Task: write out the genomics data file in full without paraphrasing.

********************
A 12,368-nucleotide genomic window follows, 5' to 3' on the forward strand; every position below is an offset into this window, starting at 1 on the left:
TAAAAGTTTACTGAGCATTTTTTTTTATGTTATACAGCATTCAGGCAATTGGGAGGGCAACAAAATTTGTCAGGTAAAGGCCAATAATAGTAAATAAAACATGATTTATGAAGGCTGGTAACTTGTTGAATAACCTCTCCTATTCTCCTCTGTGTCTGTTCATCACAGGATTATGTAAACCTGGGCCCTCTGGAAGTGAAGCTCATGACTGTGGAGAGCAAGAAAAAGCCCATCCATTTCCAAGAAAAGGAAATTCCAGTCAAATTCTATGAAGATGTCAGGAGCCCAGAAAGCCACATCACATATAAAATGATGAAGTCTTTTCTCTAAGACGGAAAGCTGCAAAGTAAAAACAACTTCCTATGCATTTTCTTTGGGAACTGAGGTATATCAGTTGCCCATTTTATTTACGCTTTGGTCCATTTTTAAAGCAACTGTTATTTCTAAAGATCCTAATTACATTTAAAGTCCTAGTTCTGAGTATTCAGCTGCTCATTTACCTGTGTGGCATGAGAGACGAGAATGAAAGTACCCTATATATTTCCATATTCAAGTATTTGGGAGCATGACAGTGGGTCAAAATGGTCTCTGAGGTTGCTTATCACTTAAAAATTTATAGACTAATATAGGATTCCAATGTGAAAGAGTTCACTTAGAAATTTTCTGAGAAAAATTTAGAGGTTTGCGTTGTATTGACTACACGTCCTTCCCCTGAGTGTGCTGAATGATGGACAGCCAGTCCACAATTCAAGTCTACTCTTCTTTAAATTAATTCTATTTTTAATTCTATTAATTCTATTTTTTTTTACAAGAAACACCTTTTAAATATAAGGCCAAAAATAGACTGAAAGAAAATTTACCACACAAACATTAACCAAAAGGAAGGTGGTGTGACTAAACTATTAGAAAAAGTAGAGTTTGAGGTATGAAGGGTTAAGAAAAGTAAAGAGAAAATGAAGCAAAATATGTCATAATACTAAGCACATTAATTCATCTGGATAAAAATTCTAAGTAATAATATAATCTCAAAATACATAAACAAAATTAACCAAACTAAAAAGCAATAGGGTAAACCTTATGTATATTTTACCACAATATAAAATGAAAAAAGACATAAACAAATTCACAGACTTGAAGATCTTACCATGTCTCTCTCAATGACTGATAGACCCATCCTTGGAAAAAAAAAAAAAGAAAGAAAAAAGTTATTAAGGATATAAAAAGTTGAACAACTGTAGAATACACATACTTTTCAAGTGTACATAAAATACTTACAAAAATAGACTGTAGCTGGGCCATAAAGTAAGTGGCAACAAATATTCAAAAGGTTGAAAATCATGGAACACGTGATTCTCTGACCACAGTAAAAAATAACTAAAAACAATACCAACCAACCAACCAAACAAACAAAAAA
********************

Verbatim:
A 12,368-nucleotide genomic window follows, 5' to 3' on the forward strand; every position below is an offset into this window, starting at 1 on the left:
TAAAAGTTTACTGAGCATTTTTTTTTATGTTATACAGCATTCAGGCAATTGGGAGGGCAACAAAATTTGTCAGGTAAAGGCCAATAATAGTAAATAAAACATGATTTATGAAGGCTGGTAACTTGTTGAATAACCTCTCCTATTCTCCTCTGTGTCTGTTCATCACAGGATTATGTAAACCTGGGCCCTCTGGAAGTGAAGCTCATGACTGTGGAGAGCAAGAAAAAGCCCATCCATTTCCAAGAAAAGGAAATTCCAGTCAAATTCTATGAAGATGTCAGGAGCCCAGAAAGCCACATCACATATAAAATGATGAAGTCTTTTCTCTAAGACGGAAAGCTGCAAAGTAAAAACAACTTCCTATGCATTTTCTTTGGGAACTGAGGTATATCAGTTGCCCATTTTATTTACGCTTTGGTCCATTTTTAAAGCAACTGTTATTTCTAAAGATCCTAATTACATTTAAAGTCCTAGTTCTGAGTATTCAGCTGCTCATTTACCTGTGTGGCATGAGAGACGAGAATGAAAGTACCCTATATATTTCCATATTCAAGTATTTGGGAGCATGACAGTGGGTCAAAATGGTCTCTGAGGTTGCTTATCACTTAAAAATTTATAGACTAATATAGGATTCCAATGTGAAAGAGTTCACTTAGAAATTTTCTGAGAAAAATTTAGAGGTTTGCGTTGTATTGACTACACGTCCTTCCCCTGAGTGTGCTGAATGATGGACAGCCAGTCCACAATTCAAGTCTACTCTTCTTTAAATTAATTCTATTTTTAATTCTATTAATTCTATTTTTTTTTACAAGAAACACCTTTTAAATATAAGGCCAAAAATAGACTGAAAGAAAATTTACCACACAAACATTAACCAAAAGGAAGGTGGTGTGACTAAACTATTAGAAAAAGTAGAGTTTGAGGTATGAAGGGTTAAGAAAAGTAAAGAGAAAATGAAGCAAAATATGTCATAATACTAAGCACATTAATTCATCTGGATAAAAATTCTAAGTAATAATATAATCTCAAAATACATAAACAAAATTAACCAAACTAAAAAGCAATAGGGTAAACCTTATGTATATTTTACCACAATATAAAATGAAAAAAGACATAAACAAATTCACAGACTTGAAGATCTTACCATGTCTCTCTCAATGACTGATAGACCCATCCTTGGAAAAAAAAAAAAAGAAAGAAAAAAGTTATTAAGGATATAAAAAGTTGAACAACTGTAGAATACACATACTTTTCAAGTGTACATAAAATACTTACAAAAATAGACTGTAGCTGGGCCATAAAGTAAGTGGCAACAAATATTCAAAAGGTTGAAAATCATGGAACACGTGATTCTCTGACCACAGTAAAAAATAACTAAAAACAATACCAACCAACCAACCAAACAAACAAAAAA